Signs of a Bad Pain: See an orthopedic sports doctor if you experience sharp, stabbing pain or have difficulty breathing, says Dr. Geier. "It could suggest a more serious condition, such as a thoracic herniated disc." In some cases, pain between your shoulder blades may be a sign of a heart attack. If you've never experienced this sensation and it's accompanied by chest pain and breathlessness, call 911 immediately.
If you feel pain in your shoulder or a sudden heavy catch or snap while lifting something overhead, you may have strained the rotator cuff muscles that stabilize the shoulder. "It may start out as a simple impingement syndrome, one of the most common causes of shoulder pain," says Dr. Geier.
This occurs when the shoulder blade puts pressure on the rotator-cuff muscles. Arthritis or bursitis may also be behind the pain. For simple strains, ice, avoid overhead activities and anti-inflammatories or cortisone injections usually resolve the problem.
Signs of a Bad Pain: If your shoulder feels like it's coming out of the socket or you experience severe pain and swelling, you may have a tear or other serious injury and should be evaluated by a doctor.
Achilles Tendon Pain
Jumping around on your toes in aerobics or high-impact classes can cause pain in the Achilles tendon. This is the largest tendon in the body and connects the calf muscle to the heel. "Most 'good pain' refers to a muscle that gets sore," says Dr. Gausewitz. "Any pain around a joint that's around for a few days is normal."
If you notice the pain and swelling worsens with activity, you may have Achilles tendonitis. Ice, rest and stretching the calf muscle will help.
Signs of a Bad Pain: Swelling and symptoms that worsen with walking, especially uphill or on uneven surfaces, may be signs of a partially torn Achilles. Other signs may arise while walking on stairs, running, jumping, hopping or when performing heel raises. See a doctor immediately — delaying treatment can result in a shortening of the torn tendon.
Even if you've never played golf or tennis, pain on the inside of your elbow, commonly called golfer's elbow, and pain on the outer elbow bone, called tennis elbow, are common overuse injuries. A muscle weakened from overuse can develop microscopic tears in the tendon, resulting in inflammation. Resting the arm, anti-inflammatories, changing your grip and using a stiffer tennis racket can help, says Dr. Gausewitz.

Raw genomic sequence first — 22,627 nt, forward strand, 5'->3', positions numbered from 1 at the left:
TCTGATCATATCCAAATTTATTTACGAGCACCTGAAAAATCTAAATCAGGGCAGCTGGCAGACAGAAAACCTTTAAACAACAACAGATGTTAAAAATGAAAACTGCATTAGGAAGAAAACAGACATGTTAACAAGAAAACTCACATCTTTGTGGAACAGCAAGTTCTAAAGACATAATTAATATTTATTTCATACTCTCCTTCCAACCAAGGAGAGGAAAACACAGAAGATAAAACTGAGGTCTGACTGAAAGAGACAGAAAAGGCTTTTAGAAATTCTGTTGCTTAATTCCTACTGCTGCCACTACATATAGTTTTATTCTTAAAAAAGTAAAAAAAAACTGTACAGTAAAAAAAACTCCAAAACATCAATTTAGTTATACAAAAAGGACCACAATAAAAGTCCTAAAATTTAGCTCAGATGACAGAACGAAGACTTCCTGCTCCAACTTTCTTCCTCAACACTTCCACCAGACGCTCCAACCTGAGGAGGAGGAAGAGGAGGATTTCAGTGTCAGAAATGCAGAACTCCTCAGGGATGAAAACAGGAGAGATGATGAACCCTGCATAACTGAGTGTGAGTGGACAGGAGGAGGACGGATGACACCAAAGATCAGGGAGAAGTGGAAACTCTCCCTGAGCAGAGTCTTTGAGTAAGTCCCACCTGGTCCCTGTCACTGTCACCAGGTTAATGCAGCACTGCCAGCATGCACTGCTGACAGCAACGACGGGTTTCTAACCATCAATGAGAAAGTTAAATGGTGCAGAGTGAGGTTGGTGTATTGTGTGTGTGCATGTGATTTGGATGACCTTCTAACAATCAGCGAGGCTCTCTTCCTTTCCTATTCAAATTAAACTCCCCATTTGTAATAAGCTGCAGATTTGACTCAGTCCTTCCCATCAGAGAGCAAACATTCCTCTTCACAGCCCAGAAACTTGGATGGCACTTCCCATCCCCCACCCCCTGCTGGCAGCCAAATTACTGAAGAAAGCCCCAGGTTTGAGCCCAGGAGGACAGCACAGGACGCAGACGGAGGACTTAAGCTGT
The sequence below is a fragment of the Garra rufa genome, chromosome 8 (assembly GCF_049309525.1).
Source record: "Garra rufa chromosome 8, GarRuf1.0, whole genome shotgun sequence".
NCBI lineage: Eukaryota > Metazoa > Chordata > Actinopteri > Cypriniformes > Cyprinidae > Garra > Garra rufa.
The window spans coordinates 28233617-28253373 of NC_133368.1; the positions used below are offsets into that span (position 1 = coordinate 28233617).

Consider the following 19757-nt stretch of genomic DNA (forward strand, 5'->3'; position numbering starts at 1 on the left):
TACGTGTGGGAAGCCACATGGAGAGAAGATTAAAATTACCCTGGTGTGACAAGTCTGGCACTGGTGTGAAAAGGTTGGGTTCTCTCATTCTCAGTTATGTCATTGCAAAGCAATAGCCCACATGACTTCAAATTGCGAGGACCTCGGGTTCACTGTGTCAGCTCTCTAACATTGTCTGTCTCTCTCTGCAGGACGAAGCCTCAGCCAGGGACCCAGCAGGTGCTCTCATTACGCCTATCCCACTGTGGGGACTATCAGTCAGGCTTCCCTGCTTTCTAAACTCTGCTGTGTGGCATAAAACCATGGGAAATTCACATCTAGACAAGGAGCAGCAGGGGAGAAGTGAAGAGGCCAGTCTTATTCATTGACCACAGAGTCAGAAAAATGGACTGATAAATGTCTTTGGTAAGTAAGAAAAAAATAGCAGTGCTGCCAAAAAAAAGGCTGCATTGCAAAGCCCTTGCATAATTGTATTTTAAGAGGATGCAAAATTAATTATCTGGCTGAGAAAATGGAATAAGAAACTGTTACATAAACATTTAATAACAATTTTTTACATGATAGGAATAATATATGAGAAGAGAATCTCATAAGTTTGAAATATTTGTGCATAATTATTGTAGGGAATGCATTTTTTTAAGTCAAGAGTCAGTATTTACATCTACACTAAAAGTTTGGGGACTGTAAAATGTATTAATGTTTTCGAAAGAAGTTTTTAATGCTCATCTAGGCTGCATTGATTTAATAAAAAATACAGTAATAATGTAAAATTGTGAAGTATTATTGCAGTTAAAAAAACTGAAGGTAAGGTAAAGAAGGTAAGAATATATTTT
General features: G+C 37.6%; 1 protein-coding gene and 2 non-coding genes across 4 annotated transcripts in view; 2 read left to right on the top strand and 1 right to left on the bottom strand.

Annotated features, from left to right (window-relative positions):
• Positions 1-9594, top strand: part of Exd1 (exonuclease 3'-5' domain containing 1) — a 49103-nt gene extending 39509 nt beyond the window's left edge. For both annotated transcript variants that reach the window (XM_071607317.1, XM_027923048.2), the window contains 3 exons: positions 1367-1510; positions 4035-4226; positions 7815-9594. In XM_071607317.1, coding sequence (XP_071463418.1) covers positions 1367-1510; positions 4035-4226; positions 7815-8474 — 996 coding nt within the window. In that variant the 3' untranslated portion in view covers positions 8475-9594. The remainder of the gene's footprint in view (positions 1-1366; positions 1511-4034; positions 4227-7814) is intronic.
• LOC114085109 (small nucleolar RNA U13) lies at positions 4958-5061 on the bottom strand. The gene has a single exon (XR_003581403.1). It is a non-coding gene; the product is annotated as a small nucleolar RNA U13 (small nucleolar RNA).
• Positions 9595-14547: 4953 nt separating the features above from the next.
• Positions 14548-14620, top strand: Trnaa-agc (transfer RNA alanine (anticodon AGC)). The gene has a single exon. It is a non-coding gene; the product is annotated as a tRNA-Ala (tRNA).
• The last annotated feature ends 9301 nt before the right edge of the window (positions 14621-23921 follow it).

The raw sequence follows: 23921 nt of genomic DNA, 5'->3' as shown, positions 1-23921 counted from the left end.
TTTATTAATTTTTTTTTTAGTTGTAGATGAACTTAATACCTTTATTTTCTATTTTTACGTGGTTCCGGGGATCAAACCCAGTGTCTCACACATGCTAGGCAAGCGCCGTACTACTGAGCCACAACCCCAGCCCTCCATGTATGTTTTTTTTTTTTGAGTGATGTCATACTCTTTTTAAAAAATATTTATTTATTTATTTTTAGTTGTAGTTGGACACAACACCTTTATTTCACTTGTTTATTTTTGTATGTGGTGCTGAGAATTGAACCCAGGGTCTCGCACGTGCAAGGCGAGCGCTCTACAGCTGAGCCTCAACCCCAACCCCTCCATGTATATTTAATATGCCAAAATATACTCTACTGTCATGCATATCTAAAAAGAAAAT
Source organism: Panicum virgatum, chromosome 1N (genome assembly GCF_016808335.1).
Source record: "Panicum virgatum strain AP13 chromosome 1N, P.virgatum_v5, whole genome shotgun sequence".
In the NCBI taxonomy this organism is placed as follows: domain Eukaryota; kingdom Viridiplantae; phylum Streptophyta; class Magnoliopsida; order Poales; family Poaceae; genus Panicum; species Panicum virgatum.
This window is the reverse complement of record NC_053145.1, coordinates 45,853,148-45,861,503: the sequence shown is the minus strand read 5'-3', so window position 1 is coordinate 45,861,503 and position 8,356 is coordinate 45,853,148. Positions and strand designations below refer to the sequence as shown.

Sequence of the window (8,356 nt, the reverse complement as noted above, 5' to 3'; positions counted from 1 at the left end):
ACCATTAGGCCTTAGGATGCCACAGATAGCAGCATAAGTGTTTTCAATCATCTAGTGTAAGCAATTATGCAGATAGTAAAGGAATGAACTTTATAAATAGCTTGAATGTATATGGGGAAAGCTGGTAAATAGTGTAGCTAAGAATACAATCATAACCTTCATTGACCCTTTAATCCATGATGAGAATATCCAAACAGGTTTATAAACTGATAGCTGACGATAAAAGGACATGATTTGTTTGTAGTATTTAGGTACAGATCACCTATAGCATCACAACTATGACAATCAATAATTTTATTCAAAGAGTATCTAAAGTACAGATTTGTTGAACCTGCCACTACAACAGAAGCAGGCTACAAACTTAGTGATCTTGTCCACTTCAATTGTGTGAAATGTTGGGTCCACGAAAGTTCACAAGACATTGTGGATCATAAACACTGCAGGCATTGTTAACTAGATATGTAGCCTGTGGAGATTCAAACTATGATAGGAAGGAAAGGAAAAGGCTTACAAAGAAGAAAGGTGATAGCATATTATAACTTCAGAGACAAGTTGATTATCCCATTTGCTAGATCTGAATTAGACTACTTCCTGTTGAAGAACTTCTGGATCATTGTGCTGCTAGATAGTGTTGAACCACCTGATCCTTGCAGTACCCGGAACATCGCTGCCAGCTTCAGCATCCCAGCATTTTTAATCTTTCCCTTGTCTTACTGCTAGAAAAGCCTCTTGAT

Signs of a Bad Pain: Your doctor may recommend surgery for extreme cases if the pain does not improve with traditional treatments after six to 12 months.
If you feel pain in the middle of your heel or along the arch while running and it's particularly painful when you first step out of bed in the morning, you may have plantar fasciitis. This inflammation of the connective tissue runs along the bottom of your foot. It occurs on the underside of the heel and increases the risk of knee pain over time.
"It can take a long time to get rid of," says Elizabeth Matzkin, MD, assistant professor in the department of orthopedic surgery at Brigham and Women's Hospital. If you suspect plantar fasciitis, avoid speed work and hill training. Massage, anti-inflammatories, supportive footwear and ice can also help. Increase training mileage gradually, replacing worn running shoes and running on soft surfaces instead of asphalt or concrete.
Signs of Bad Pain: If the pain lasts for more than a few weeks, see a sport podiatrist. Treatments include orthotics, cortisone injections, splints and anti-inflammatories.
If you run the same route every day or recently took your run from treadmill to asphalt, your shins may become painful. Pain may start in the front of your ankle and continue up the kneecap in some cases.
Shin splints — inflammation of the bone caused by overuse — can cause pain during and after your run. Decrease your mileage at the first sign of shin splints, as they could lead to a stress fracture if left untreated. Ice, rest and anti-inflammatories help.
Signs of a Bad Pain: If, after modifying your mileage, icing and resting, the pain doesn't decrease or subside, seek medical attention. In some extreme cases, shin splints manifesting as severe stress fractures may require surgery.